• I have lost some weight, presumably because when you replace sugar with fats you feel full faster and therefore eat less overall. Out of curiosity, I’ve been on and off tracking what I ate, and my caloric intake is definitely lower than usual even though I’ve been making no effort to restrict it, or even looking at how many calories anything contains.
  • Over time, sugary foods start to look less appealing. Some restaurant desserts were harder to resist because they’re so beautifully made and really nice chocolate and / or ice cream will probably never stop being appealing, at least to me. But when you’ve committed to low sugar, breaking that promise to yourself means you feel like it had better be worth it – and be the best confection you can get your hands on.
  • It IS expensive – the fact that I reference unprocessed whole foods and restaurant meals should indicate that. I reject the term ‘clean eating’ on several counts; firstly, when a phrase means something different to each person who uses it, it means nothing to anyone, and secondly the implication that anyone not eating like me is ‘dirty’ is pretty obnoxious. There are times when this programme seems as exclusive as so-called ‘clean eating’. No, it’s not impossible to follow on a lower budget, and the slow cooker book in particular will help with batch cooking and family meals. Still, it would be a lot more effort – effort I can’t imagine it would always be a priority to make. So I recognise that to be able to carry this out is a pretty privileged activity.

I still don’t have the answers to all my questions. I’m now more or less convinced that fruit intake is fine provided it’s kept to two small servings per day, but that fructose in general does have strange body effects (I’ve always wondered, for example, why bananas are supposed to be filling when they make me ravenously hungry, and the high fructose content does explain that). I recognise that yes, it is tricky to do this on a restricted income but no, it’s not impossible to keep sugar intake to a reasonable level all other things being equal. The jury is still very much out on the health conditions; while diet clearly can impact, and help prevent, various conditions, I think it’s unquestionably risky to claim that giving up or eating a particular foodstuff is going to be the Solution To All Health Woes. So I choose to continue taking that particular claim with a large pinch of salt.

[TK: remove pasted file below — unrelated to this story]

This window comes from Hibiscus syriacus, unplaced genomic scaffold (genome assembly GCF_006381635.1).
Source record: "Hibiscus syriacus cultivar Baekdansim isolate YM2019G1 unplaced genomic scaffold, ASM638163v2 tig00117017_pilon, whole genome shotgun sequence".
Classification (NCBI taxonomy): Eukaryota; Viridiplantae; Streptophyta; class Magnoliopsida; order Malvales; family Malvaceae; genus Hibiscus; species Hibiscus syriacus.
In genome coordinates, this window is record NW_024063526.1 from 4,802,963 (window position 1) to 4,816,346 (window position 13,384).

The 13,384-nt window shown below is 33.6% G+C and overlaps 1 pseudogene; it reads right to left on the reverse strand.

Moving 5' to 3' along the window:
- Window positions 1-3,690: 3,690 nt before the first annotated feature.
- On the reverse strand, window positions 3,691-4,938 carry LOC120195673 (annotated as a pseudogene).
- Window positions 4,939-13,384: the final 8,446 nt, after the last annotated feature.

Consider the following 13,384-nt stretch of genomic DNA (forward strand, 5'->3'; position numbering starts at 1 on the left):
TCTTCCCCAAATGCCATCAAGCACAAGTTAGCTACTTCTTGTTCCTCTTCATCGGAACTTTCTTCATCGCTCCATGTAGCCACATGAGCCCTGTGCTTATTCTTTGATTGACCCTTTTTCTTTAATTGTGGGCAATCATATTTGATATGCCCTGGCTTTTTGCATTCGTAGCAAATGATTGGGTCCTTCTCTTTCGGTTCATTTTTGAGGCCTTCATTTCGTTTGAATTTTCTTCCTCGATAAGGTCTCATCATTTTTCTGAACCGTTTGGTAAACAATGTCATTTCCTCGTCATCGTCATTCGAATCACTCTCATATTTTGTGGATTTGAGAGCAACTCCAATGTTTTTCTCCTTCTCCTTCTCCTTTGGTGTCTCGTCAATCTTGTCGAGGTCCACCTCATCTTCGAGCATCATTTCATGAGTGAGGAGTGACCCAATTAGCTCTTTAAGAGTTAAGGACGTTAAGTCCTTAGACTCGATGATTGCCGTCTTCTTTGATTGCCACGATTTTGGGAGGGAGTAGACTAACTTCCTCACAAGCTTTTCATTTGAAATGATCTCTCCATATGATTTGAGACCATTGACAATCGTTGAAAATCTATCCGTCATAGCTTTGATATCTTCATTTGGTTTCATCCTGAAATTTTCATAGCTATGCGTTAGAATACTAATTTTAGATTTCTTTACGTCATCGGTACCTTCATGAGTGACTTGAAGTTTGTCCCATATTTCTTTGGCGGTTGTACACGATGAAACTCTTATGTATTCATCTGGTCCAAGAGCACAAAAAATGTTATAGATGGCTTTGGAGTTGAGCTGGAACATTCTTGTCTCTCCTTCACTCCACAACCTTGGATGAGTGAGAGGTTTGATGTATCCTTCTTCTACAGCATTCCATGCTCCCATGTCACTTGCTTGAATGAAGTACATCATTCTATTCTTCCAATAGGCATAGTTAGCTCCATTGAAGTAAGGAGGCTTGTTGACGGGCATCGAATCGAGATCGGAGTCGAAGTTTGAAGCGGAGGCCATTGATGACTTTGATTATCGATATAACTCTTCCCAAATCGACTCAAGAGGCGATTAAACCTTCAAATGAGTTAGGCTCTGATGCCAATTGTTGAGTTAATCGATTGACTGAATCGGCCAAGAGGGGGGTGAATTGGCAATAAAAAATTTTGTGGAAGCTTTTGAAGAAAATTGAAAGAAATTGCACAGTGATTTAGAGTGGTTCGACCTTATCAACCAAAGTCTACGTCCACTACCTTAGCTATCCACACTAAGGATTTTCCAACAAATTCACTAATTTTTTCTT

It will be interesting to see what happens after the eight weeks, and whether the habit really is broken for life – particularly as Wilson does advocate testing yourself afterwards by trying out sugary foods. I can but report back in a few weeks…

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6 responses to “I Quit Sugar: my thoughts from the half-way point

  1. Well done! I’ve really wanted to try the no sugar thing but with a busy family to cook for on some days I find it impossible and we end up eating something we shouldn’t. I also don’t know how I could go without a glass of wine at the weekend! Will be seeing how you get on with interest. Your account sounds so honest and sincere that if you start claiming a change in energy levels and health benefits I’ll really have to reconsider trying it out!

    • Alexandra Roumbas Goldstein

      Thanks! As it happens, wine is low fructose (especially red, which I favour anyway) so I have had a couple of glasses. Spirits are too if you go for no sugar mixers like sofa water. I rely a lot on having stir fry suitable veg in the house for last minute meals – also on the infinite variety of egg dishes (SO. MANY. EGGS!). :)

    • Alexandra Roumbas Goldstein

      Sofa water? Nice one, autocorrect….